What Is Periodontal Disease?

October 19, 2018

Periodontal (gum) disease is the inflammation and infection of the gums and soft tissue surrounding the teeth. Periodontal disease can be prevented with regular dental care. If, however, gum disease develops and is left untreated, the bacterial infection can lead to severe pain, tooth loss and organ damage throughout the body.

What Causes Periodontal Disease?

Gum disease develops when plaque, left on the teeth, hardens into tartar. Tartar builds up along the gum line, separating the gums from teeth and creating pockets where bacteria thrives, causing an infection.

Some individuals are more likely than others to develop gum disease. Risk factors include:

  • poor oral hygiene
  • tobacco use
  • systemic diseases, such as HIV or diabetes
  • certain medications
  • hormonal changes in teens, pregnant women and those taking oral contraceptives
  • genetic predisposition
  • individuals with gum disease can pass on the bacteria through their saliva

Signs and Symptoms of Periodontal Disease

Healthy gums should be a nice pink color and fit tightly around the teeth. Individuals with gum disease might experience some or all of the following symptoms.

  • red, puffy, swollen or tender gums
  • gums that bleed with brushing or flossing
  • loose gums
  • pus between teeth
  • persistent bad breath
  • teeth which feel loose
  • changes with bite (the way teeth fit together)
  • changes with the way a partial denture fits

Some individuals experience no symptoms of gum disease. For this reason, regular check ups with a dentist are essential to early diagnosis and the ongoing care of your smile. Periodontal disease is most easily and effectively treated when diagnosed early. With an early diagnosis and proper treatment, tooth loss can be prevented and all signs and symptoms can be reversed.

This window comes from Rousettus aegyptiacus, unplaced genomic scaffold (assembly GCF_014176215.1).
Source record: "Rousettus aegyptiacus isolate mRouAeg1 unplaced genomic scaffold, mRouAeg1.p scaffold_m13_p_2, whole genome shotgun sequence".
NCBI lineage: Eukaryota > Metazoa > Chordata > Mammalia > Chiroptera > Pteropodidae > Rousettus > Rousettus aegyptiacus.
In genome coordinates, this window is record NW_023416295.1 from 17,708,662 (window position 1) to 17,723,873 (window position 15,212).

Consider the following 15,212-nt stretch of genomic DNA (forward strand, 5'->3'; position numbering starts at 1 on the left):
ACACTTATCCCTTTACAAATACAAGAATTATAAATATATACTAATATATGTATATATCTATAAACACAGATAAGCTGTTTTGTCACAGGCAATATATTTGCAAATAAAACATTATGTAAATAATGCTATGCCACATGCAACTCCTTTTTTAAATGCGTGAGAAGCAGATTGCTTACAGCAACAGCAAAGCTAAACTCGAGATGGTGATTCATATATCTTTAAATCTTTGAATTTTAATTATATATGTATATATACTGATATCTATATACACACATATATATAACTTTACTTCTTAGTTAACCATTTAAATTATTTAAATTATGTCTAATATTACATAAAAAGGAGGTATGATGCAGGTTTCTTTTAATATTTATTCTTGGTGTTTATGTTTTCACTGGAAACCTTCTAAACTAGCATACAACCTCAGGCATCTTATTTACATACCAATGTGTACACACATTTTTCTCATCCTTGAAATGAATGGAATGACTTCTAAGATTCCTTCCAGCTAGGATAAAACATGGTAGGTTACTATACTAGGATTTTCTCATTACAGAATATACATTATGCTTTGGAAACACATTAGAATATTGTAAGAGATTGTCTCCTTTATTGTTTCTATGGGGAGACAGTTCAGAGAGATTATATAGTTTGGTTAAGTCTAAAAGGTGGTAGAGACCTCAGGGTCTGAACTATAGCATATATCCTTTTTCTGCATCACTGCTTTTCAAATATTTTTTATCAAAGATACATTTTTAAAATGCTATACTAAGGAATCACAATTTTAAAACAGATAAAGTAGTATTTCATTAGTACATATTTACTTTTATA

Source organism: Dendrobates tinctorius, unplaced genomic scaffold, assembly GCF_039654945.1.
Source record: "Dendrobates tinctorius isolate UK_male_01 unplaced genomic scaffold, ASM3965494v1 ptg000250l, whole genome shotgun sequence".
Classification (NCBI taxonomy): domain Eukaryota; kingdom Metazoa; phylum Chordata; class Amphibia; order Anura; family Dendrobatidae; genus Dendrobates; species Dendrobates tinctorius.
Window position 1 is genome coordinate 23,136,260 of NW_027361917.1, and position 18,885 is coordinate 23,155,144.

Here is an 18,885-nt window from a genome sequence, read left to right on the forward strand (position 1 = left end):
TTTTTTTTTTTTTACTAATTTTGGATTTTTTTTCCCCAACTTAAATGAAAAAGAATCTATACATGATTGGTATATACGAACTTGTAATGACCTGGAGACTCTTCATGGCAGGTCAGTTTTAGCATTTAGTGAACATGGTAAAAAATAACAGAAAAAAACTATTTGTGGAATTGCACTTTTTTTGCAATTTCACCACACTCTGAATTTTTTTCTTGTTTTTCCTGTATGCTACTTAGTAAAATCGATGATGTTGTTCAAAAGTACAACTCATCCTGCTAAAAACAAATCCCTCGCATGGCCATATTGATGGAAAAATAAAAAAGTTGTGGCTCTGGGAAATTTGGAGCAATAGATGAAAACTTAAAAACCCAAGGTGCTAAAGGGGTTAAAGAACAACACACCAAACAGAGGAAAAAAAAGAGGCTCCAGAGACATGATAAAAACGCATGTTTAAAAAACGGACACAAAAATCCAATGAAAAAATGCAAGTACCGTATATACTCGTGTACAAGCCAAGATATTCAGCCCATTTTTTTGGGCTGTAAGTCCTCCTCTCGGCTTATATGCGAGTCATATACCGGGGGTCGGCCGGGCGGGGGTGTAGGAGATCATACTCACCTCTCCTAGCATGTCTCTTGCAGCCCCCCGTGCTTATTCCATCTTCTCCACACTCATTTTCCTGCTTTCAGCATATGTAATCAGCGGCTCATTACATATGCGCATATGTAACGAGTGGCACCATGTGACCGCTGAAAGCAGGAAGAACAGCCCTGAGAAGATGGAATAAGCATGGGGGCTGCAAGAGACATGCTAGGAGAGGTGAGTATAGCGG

Periodontal Disease Treatment

To effectively treat periodontal disease, teeth must be cleaned, removing plaque, tartar and eliminating pockets where bacteria can grow so that the gums can reattach. The treatment of periodontal disease depends on the severity of the case. Typically, a professional cleaning and scaling of the teeth is always required. In more severe cases, root planing will also be necessary. If following a thorough periodontal cleaning, the gums do not adequately reattach and infection remains, periodontal surgery might be necessary.

Prevention: Always the Best Medicine

As with most health concerns, prevention is always the best medicine. Follow these steps to prevent gum disease:

  • brush gently for two minutes, two times per day with a fluoride toothpaste
  • floss daily or use another method to remove food and plaque from between the teeth
  • limit sugary foods and beverages and try to brush immediately after consuming them
  • consider using a daily mouth rinse to discourage bacterial growth
  • visit your dentist for regular professional cleanings

With regular oral hygiene and visiting Schaffer Dental for a professional cleaning, you can protect your smile from the dangers and discomfort of periodontal disease. Contact our office to schedule an appointment today.